“Catch you out in Brooklyn, get your chain tookin’ My Philly boys’ll creep up on you when you ain’t lookin’” – Meek Mill, “War Pain”
“He who wishes to fight must first count the cost.” – Ts’ao Kung, Sun Tzu’s The Art of War
Now comes a claim that the Philly rapper’s entourage took his anger out on Drake’s alleged ghostwriter Quentin Miller, who revealed in an interview posted Friday that Meek’s Dreamchasers crew came at him in a Nike store and sucker punched him over the conflict.
Miller is the Atlanta rapper and songwriter who found himself in the middle of the feud of the year when Meek called Drake out for using a ghostwriter on their track “R.I.C.O.” (and beyond). The accusation famously sparked the Great Rap Beef of 2015, which saw the two MCs trade diss tracks and harsh words over a span of months that felt like years.
According to Miller, it was when he publicly spoke up to deny the ghostwriter allegations and praise Drake that he inadvertently crossed Meek. And when Meek ran into Miller one day in Beverly Hills, Miller ended up with a bloodied face.
“It’s true,” he told Vlad TV when asked about the incident. “I shed blood in the Nike store on Wilshire.”
Miller remained v. chill as he recounted the harrowing details of that day. He’d arrived with a friend in an Uber to the Niketown store in swanky Beverly Hills on an unspecified date, where he crossed paths with Meek Mill, his entourage, and a gaggle of photographers.
First, he said, they “tried to get me in front of paparazzi.” When Miller declined, “they just followed me in the Nike store, and it popped off in the Nike store.”
One of Meek’s buddies came up to Miller inside of Niketown, he said, and demanded he record an apology to Meek in front of the cameras. He refused and got punched in the mouth before his assailant took off.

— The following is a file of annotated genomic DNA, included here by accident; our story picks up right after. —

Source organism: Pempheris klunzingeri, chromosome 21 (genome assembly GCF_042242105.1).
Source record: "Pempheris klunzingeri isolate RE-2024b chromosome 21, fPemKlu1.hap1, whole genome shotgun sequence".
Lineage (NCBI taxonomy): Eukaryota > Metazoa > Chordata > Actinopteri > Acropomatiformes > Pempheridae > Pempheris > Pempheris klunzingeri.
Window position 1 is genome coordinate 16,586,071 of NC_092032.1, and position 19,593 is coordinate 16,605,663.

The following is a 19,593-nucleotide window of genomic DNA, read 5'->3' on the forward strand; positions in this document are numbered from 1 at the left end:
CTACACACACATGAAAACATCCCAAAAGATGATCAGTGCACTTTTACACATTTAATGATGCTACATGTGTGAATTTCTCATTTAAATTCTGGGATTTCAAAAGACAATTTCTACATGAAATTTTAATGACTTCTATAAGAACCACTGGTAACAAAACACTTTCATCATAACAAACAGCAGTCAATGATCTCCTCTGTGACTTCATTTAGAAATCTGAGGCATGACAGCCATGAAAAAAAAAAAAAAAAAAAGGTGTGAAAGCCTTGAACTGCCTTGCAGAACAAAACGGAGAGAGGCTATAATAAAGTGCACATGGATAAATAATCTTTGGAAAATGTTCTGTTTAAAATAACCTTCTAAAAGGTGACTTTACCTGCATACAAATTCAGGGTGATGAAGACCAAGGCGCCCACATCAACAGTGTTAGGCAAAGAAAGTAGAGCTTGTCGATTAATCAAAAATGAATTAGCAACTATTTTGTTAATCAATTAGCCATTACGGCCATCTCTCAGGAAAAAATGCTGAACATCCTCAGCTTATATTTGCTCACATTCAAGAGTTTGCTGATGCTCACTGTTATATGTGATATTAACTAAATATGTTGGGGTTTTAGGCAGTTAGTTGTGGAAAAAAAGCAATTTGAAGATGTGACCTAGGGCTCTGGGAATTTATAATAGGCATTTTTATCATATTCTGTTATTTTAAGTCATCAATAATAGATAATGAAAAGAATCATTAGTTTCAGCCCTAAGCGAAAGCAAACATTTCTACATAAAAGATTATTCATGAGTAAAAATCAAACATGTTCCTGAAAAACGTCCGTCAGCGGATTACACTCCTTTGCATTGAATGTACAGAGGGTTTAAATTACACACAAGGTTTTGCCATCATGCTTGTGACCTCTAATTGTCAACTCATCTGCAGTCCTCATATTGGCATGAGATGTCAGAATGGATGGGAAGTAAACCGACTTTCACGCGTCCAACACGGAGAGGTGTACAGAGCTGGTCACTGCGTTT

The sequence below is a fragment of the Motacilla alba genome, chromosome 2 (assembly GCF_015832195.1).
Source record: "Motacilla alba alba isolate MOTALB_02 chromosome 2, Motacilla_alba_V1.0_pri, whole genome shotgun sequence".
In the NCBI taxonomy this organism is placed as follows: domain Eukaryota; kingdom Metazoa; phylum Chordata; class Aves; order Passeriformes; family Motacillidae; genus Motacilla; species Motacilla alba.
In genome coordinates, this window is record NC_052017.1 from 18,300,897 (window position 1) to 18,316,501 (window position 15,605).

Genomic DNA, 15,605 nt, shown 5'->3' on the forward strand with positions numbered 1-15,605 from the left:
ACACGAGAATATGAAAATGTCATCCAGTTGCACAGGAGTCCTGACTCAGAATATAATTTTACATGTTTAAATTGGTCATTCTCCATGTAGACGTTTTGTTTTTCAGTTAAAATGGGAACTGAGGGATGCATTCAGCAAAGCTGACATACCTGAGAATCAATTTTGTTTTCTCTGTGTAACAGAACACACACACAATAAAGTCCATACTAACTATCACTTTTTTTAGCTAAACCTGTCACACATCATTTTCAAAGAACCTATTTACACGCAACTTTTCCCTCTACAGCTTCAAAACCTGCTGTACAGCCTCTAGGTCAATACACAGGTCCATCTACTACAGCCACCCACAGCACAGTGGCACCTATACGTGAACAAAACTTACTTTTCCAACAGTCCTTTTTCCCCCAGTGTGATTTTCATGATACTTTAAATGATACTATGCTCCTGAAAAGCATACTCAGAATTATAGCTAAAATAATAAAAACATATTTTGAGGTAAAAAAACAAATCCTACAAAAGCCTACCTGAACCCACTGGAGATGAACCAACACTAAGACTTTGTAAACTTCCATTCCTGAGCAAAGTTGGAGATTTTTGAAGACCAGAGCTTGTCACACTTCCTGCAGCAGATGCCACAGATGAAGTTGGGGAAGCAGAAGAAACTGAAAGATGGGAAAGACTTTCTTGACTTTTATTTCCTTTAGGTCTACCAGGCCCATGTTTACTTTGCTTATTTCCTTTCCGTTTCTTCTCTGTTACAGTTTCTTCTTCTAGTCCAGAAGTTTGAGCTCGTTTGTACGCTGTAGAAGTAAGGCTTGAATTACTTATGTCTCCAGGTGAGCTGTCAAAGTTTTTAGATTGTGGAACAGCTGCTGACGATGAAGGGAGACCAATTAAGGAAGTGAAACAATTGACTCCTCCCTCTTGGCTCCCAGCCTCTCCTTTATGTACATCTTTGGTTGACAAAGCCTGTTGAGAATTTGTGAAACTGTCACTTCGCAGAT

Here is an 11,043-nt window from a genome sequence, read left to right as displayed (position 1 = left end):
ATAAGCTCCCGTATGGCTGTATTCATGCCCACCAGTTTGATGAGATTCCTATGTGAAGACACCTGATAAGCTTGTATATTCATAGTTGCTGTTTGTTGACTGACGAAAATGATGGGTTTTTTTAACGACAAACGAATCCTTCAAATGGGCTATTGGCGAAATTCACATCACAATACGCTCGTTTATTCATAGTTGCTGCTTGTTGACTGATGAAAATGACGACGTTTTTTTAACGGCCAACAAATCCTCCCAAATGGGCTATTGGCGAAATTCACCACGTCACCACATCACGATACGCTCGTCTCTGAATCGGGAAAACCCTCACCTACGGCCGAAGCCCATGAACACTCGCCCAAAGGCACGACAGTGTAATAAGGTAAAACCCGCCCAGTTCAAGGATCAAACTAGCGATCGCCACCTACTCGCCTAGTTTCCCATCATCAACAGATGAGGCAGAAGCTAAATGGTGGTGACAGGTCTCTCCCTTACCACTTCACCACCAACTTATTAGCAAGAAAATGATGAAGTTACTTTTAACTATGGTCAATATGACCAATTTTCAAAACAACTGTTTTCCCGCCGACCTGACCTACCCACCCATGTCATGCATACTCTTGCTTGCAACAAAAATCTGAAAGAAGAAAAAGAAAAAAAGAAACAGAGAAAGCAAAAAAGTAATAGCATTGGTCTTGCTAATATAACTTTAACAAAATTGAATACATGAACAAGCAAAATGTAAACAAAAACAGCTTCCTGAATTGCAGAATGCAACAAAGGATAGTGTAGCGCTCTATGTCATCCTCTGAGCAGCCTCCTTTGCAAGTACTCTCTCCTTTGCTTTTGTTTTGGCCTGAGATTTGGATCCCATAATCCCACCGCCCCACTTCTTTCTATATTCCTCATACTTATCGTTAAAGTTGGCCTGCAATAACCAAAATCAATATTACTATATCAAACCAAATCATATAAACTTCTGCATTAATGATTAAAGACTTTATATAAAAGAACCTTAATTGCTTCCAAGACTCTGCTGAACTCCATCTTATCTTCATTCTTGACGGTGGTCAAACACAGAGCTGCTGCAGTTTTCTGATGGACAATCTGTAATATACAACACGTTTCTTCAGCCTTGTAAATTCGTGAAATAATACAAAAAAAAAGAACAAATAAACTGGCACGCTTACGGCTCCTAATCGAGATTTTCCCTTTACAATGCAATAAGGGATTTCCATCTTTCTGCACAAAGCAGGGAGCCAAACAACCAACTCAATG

“I’m not a street nigga, you know, I’m a suburban kid,” he shrugged, poking fun at his attacker. “I’m not a violent person. I’m not out here to be the toughest nigga. Punching me is like punching Frank Ocean, or like punching iLoveMakonnen. What kind of points are you getting off of that?“
Miller added that he chose not to call the cops or file any official police reports over the assault.
“If that made them feel better, you know what I’m saying… more power to you,” he said. “I’m still out here. I’m still shopping at the Niketown on Wilshire. I’m still shopping at the Niketown at the Grove.”
“I didn’t ask to be a part of that shit. I’m the only one—I’m like, what the fuck you hittin’ me for?” he laughed. “I shed blood in Nike! I’m really prideful about that. I really get to say that.”
And to think: Until this week, pop culture had nearly forgotten about the dramatic feud that held us collectively rapt for nearly an entire summer. It began in earnest last July, when Drake responded to Meek’s out-of-the-blue ghostwriter claim by releasing heavy-hitting diss tracks “Charged Up” and “Back to Back,” adding insult to injury with a shade-tastic PowerPoint presentation filled with anti-Meek memes he played at his live shows.
Eventually, Nicki Minaj's boyfriend countered with “Wanna Know,” a song most notable for suggesting that Drake once got peed on in a movie theater. But their fight was drawing in outside parties, like fellow Philly rapper AR-Ab, who delivered his own #TeamDrake “Back 2 Back Freestyle” threatening much more colorful violent retribution to Meek. Even the WWE’s Undertaker got swept up in the melee, dropping a legal Last Ride on Meek for stealing his theme song. Meek was forced to take it offline, effectively bringing an end to the madness.
On August 12, 2015, Meek Mill officially announced on Instagram that he would beef with Drake no more.
He promptly deleted the comment.
It took until January, but Meek finally scored a real win with his Drake attack track “War Pain”—arguably his first surprise move, and only six months after he’d fired the first shot.
On that song, he next-level taunted Drake by not only answering Drake’s “Summer Sixteen” within hours of it dropping, but by also insinuating that he’d been given a jumpstart on it by “the ghostwriter”: Quentin Miller. For his part, Miller would not comment to VladTV on rumors that Meek was actually mad that day at Niketown because he’d refused to ghostwrite for him. “I’m not getting into detail about that,” he said. “That’s a wrap.”
Meek, meanwhile, seemed to deliver a direct response to Miller’s claim on Thursday in the universal language of meme:
Here’s hoping no further blood is shed in any Nike store, in any city, from this day forward—and that no more diss tracks see the light of day in this beef, for the love of the rap gods—in the name of Meek Mill and/or Drake.